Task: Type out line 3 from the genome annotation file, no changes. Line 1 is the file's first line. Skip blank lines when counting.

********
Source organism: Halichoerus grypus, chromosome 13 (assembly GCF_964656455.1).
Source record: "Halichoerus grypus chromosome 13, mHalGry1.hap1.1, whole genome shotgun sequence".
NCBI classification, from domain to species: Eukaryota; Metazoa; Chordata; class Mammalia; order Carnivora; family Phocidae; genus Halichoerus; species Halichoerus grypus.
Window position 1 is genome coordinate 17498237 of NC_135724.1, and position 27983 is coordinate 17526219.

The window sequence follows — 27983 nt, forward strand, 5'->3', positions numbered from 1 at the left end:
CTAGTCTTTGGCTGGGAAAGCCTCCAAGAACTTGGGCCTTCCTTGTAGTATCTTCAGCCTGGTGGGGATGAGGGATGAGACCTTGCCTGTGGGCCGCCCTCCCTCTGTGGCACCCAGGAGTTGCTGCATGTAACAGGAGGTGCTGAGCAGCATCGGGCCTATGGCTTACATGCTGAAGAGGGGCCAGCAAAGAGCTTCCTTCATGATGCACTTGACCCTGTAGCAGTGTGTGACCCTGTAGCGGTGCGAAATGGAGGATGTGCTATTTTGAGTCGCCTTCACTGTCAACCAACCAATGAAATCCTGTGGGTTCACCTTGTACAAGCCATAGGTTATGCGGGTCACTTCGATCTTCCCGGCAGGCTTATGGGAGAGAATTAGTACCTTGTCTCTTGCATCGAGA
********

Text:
NCBI classification, from domain to species: Eukaryota; Metazoa; Chordata; class Mammalia; order Carnivora; family Phocidae; genus Halichoerus; species Halichoerus grypus.